In terms of building trust, newsletters are your best bet. With a little research and an insightful message, you have a much better chance of connecting with your target market. A well written, informative newsletter will help to establish yourself as an authority, instilling confidence in your readers and in effect prompting them to want more. Asking readers for feedback, getting them involved, will make them feel part of the community, and they will be more open-minded when you eventually guide them towards your product. Don’t try pushing the sale too quickly in a newsletter replete with ads and product info, or you will destroy the delicate web of trust you’ve spun with your content. Bloggers need a huge fan-base before any ads appear on their blog, not the other way around. Newsletters can be a double-edged sword, however, when it comes to establishing a relationship with a prospective client or reader. On the plus side, you are sending information directly to their inbox. They don’t have to wander the net since you’ve basically dropped it on their laps. The negative side is that your email will have to duck and dodge the dozens of filters and firewalls set up to eliminate spam. Anti-spam filtering is the number one reason why e-newsletters don’t get delivered, and once your email address has been flagged and your server blacklisted, it becomes a real pain to get them reinstated. So if you choose newsletters as your main form of e-marketing you should hire a professional company to manage your emails.
RSS (Really Simple Syndication) feeds are an extremely effective method for amplifying your marketing campaign, as they completely bypass the whole spam firewall obstacle. People have already decided they want the information, so instead of trying to “get your foot in the door” with your newsletter, people are essentially “inviting you in for tea” by subscribing to your news feeds. Once inside, your website can earn a 500% increase in click-through rate over traditional email marketing. Subscribers are automatically kept up to date on any changes you’ve made to your website, a task that would drive people crazy and would surely get you flagged as spam if the updates came as a constant barrage of emails. In the same way that newsletters have their pros and cons, so do RSS feeds. Despite the risk of getting blocked as spam, when sending out emails you are more or less in control of who gets what information and when. RSS feeds places the control in the hands of the reader, and pro-activity can be as much a curse as a blessing. People can be lazy and forgetful, so unless your content is extremely compelling and memorable, there’s a good chance your information will never get read. An RSS subscription means nothing if people don’t choose to read the feeds.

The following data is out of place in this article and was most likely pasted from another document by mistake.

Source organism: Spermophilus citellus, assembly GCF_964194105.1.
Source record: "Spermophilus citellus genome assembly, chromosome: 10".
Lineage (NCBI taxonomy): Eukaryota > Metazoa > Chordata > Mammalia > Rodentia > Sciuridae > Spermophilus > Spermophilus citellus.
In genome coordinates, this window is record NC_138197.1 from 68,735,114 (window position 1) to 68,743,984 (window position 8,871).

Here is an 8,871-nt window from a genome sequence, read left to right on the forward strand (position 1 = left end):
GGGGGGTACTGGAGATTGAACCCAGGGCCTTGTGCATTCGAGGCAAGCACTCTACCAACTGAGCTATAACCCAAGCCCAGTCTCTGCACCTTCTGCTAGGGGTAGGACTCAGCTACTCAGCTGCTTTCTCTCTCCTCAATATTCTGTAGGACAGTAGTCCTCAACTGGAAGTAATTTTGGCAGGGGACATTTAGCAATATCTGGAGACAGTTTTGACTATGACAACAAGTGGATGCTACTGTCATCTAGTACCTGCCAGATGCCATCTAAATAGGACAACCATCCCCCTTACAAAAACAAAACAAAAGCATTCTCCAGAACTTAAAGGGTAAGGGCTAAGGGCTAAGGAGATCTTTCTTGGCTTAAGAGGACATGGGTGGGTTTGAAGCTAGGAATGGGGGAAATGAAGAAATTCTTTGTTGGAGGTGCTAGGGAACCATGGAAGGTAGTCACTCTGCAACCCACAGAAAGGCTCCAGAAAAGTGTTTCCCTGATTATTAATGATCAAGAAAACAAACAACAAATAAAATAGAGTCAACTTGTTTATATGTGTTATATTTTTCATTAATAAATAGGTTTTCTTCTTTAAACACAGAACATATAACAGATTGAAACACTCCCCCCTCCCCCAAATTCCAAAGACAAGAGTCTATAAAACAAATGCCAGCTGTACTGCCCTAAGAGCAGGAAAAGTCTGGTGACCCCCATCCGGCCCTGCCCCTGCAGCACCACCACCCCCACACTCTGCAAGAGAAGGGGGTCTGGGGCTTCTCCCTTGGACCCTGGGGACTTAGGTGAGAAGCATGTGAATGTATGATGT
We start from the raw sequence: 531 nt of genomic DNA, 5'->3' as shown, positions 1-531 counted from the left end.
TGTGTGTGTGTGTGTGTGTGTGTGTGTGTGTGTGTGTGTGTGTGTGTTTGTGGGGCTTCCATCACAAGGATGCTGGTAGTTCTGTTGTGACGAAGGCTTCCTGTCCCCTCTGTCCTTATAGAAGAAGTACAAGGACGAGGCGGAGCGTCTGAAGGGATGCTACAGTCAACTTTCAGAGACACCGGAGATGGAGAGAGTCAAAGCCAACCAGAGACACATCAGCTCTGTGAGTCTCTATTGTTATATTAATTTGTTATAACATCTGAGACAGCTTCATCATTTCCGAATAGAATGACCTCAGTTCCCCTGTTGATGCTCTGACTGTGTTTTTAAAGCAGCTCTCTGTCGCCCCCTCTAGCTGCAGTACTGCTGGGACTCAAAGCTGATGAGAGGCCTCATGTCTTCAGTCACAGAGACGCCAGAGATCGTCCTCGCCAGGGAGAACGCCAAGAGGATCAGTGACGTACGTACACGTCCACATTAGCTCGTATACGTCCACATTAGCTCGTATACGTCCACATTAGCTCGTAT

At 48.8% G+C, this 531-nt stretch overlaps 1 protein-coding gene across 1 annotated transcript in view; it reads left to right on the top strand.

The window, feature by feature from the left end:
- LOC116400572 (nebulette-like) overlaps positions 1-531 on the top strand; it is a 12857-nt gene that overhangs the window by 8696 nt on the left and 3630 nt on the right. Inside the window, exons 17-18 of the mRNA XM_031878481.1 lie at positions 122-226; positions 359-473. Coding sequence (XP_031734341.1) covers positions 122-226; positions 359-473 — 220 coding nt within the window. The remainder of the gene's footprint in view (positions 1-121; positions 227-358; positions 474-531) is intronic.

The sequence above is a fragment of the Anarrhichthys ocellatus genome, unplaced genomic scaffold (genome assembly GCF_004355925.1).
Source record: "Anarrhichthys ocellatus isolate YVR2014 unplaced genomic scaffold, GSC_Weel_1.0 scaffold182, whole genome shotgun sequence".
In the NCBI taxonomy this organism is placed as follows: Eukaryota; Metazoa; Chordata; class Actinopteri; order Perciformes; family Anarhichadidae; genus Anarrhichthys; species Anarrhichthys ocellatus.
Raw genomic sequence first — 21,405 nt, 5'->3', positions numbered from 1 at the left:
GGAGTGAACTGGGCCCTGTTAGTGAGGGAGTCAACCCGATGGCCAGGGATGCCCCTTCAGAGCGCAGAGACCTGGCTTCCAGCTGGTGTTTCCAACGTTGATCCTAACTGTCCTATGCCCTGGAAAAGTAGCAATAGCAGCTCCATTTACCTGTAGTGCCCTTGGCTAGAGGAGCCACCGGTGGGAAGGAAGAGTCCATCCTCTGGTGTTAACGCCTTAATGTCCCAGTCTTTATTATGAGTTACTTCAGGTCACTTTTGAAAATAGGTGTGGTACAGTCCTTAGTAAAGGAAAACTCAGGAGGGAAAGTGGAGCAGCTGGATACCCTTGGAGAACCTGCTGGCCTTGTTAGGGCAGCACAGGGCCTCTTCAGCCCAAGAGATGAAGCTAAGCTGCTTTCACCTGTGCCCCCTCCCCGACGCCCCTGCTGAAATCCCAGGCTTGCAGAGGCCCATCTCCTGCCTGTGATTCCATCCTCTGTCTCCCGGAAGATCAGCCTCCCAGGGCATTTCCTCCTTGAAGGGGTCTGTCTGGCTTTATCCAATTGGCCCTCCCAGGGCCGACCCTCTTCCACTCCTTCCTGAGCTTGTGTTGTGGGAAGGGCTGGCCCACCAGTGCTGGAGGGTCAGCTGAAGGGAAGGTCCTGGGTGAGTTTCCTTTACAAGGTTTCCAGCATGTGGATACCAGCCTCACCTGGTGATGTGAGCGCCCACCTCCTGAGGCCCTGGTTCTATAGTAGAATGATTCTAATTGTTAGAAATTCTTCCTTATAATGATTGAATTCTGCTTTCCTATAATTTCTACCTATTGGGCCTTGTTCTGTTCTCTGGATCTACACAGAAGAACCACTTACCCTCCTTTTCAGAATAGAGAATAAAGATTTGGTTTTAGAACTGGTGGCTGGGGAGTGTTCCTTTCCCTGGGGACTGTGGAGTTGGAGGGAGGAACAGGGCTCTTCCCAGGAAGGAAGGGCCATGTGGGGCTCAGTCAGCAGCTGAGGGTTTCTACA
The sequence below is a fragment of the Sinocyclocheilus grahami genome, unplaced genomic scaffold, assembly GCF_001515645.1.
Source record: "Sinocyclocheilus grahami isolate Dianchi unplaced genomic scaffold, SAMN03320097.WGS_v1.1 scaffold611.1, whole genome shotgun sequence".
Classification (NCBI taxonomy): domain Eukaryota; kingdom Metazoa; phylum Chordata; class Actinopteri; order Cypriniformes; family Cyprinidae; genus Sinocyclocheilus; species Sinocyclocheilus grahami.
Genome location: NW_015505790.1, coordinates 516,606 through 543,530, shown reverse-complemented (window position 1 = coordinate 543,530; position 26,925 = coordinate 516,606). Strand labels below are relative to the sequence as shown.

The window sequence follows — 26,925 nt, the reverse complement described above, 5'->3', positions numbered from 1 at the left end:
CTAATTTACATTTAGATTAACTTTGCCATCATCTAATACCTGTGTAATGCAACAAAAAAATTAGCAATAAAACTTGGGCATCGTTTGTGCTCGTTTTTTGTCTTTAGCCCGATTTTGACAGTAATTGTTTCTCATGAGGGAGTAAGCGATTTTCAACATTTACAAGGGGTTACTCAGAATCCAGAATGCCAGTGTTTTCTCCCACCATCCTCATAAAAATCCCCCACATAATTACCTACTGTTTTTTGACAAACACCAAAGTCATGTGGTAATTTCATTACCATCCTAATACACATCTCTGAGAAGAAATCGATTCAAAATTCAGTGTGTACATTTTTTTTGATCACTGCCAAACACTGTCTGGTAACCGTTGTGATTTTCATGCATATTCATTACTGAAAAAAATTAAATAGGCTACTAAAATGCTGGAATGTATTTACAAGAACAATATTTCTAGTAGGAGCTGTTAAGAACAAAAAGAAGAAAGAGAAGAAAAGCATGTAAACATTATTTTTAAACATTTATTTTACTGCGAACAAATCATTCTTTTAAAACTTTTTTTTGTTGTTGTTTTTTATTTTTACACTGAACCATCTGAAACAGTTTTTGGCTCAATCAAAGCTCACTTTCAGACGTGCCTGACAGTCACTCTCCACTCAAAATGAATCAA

For bloggers and businesses alike, the more diverse your marketing campaign the better.
While every website should have an RSS feed, well-written newsletters should still be sent out. The key to success begins with quality content. Once your newsletter has impressed a reader, there’s a chance they’ll subscribe and will most likely visit your website. If they are impressed by your website, there’s a chance they’ll subscribe to your RSS feed. So while both have their pros and cons, when used effectively, they can work together to create a loyal, ever-increasing foundation of interested visitors. And the more people you have in your store, the better your chances of making a sale.